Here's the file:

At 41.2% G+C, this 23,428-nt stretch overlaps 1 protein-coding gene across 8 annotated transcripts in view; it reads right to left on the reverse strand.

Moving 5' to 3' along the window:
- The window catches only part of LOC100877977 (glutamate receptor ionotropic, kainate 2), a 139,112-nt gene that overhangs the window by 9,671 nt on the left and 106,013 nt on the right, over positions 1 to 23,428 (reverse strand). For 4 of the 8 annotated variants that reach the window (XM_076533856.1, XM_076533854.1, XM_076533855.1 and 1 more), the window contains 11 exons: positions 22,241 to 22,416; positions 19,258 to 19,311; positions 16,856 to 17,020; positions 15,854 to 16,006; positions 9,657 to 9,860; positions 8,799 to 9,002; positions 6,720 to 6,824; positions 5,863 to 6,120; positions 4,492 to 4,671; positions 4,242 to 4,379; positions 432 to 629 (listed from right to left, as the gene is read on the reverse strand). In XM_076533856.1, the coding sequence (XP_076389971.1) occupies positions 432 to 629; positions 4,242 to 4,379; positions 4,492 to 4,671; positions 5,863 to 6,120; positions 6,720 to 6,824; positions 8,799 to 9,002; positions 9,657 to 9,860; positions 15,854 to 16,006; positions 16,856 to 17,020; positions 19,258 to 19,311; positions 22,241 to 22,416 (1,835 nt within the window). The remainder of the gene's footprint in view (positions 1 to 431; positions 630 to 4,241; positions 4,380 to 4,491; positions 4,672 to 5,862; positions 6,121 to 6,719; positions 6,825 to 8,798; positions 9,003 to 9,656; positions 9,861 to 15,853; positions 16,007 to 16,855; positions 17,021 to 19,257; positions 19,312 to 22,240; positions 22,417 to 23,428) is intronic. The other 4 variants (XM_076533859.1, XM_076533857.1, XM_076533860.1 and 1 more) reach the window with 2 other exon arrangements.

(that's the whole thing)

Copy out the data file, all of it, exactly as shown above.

At 41.2% G+C, this 23,428-nt stretch overlaps 1 protein-coding gene across 8 annotated transcripts in view; it reads right to left on the reverse strand.

Moving 5' to 3' along the window:
- The window catches only part of LOC100877977 (glutamate receptor ionotropic, kainate 2), a 139,112-nt gene that overhangs the window by 9,671 nt on the left and 106,013 nt on the right, over positions 1 to 23,428 (reverse strand). For 4 of the 8 annotated variants that reach the window (XM_076533856.1, XM_076533854.1, XM_076533855.1 and 1 more), the window contains 11 exons: positions 22,241 to 22,416; positions 19,258 to 19,311; positions 16,856 to 17,020; positions 15,854 to 16,006; positions 9,657 to 9,860; positions 8,799 to 9,002; positions 6,720 to 6,824; positions 5,863 to 6,120; positions 4,492 to 4,671; positions 4,242 to 4,379; positions 432 to 629 (listed from right to left, as the gene is read on the reverse strand). In XM_076533856.1, the coding sequence (XP_076389971.1) occupies positions 432 to 629; positions 4,242 to 4,379; positions 4,492 to 4,671; positions 5,863 to 6,120; positions 6,720 to 6,824; positions 8,799 to 9,002; positions 9,657 to 9,860; positions 15,854 to 16,006; positions 16,856 to 17,020; positions 19,258 to 19,311; positions 22,241 to 22,416 (1,835 nt within the window). The remainder of the gene's footprint in view (positions 1 to 431; positions 630 to 4,241; positions 4,380 to 4,491; positions 4,672 to 5,862; positions 6,121 to 6,719; positions 6,825 to 8,798; positions 9,003 to 9,656; positions 9,861 to 15,853; positions 16,007 to 16,855; positions 17,021 to 19,257; positions 19,312 to 22,240; positions 22,417 to 23,428) is intronic. The other 4 variants (XM_076533859.1, XM_076533857.1, XM_076533860.1 and 1 more) reach the window with 2 other exon arrangements.